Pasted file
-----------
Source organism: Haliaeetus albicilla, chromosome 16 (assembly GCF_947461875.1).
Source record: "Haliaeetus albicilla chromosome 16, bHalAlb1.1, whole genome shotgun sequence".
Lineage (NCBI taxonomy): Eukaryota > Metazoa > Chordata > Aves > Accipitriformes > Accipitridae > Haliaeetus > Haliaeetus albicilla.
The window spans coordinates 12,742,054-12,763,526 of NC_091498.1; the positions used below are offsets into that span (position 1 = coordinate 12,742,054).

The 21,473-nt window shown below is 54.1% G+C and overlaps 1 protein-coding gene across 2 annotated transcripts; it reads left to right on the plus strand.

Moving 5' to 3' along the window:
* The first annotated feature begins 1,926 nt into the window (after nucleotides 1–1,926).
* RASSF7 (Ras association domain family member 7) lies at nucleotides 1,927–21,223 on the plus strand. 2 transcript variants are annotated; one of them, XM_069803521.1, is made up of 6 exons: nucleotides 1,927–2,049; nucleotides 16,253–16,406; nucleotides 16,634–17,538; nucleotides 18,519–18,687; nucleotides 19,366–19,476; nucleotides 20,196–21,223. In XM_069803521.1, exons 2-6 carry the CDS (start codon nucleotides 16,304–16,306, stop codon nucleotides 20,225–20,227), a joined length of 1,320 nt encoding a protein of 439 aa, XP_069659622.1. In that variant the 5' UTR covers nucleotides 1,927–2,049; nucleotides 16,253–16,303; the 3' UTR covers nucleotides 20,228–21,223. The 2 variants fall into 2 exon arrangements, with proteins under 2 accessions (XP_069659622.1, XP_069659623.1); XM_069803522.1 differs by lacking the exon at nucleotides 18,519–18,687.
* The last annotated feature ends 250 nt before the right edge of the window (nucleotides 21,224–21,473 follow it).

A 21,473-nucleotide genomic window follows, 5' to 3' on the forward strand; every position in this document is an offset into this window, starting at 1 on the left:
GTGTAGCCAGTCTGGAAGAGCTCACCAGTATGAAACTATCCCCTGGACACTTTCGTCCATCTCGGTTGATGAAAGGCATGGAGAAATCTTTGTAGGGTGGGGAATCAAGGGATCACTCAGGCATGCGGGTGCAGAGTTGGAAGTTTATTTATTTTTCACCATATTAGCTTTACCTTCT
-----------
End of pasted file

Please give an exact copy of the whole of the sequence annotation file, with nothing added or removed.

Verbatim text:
Source organism: Haliaeetus albicilla, chromosome 16 (assembly GCF_947461875.1).
Source record: "Haliaeetus albicilla chromosome 16, bHalAlb1.1, whole genome shotgun sequence".
Lineage (NCBI taxonomy): Eukaryota > Metazoa > Chordata > Aves > Accipitriformes > Accipitridae > Haliaeetus > Haliaeetus albicilla.
The window spans coordinates 12,742,054-12,763,526 of NC_091498.1; the positions used below are offsets into that span (position 1 = coordinate 12,742,054).

The 21,473-nt window shown below is 54.1% G+C and overlaps 1 protein-coding gene across 2 annotated transcripts; it reads left to right on the plus strand.

Moving 5' to 3' along the window:
* The first annotated feature begins 1,926 nt into the window (after nucleotides 1–1,926).
* RASSF7 (Ras association domain family member 7) lies at nucleotides 1,927–21,223 on the plus strand. 2 transcript variants are annotated; one of them, XM_069803521.1, is made up of 6 exons: nucleotides 1,927–2,049; nucleotides 16,253–16,406; nucleotides 16,634–17,538; nucleotides 18,519–18,687; nucleotides 19,366–19,476; nucleotides 20,196–21,223. In XM_069803521.1, exons 2-6 carry the CDS (start codon nucleotides 16,304–16,306, stop codon nucleotides 20,225–20,227), a joined length of 1,320 nt encoding a protein of 439 aa, XP_069659622.1. In that variant the 5' UTR covers nucleotides 1,927–2,049; nucleotides 16,253–16,303; the 3' UTR covers nucleotides 20,228–21,223. The 2 variants fall into 2 exon arrangements, with proteins under 2 accessions (XP_069659622.1, XP_069659623.1); XM_069803522.1 differs by lacking the exon at nucleotides 18,519–18,687.
* The last annotated feature ends 250 nt before the right edge of the window (nucleotides 21,224–21,473 follow it).

A 21,473-nucleotide genomic window follows, 5' to 3' on the forward strand; every position in this document is an offset into this window, starting at 1 on the left:
GTGTAGCCAGTCTGGAAGAGCTCACCAGTATGAAACTATCCCCTGGACACTTTCGTCCATCTCGGTTGATGAAAGGCATGGAGAAATCTTTGTAGGGTGGGGAATCAAGGGATCACTCAGGCATGCGGGTGCAGAGTTGGAAGTTTATTTATTTTTCACCATATTAGCTTTACCTTCT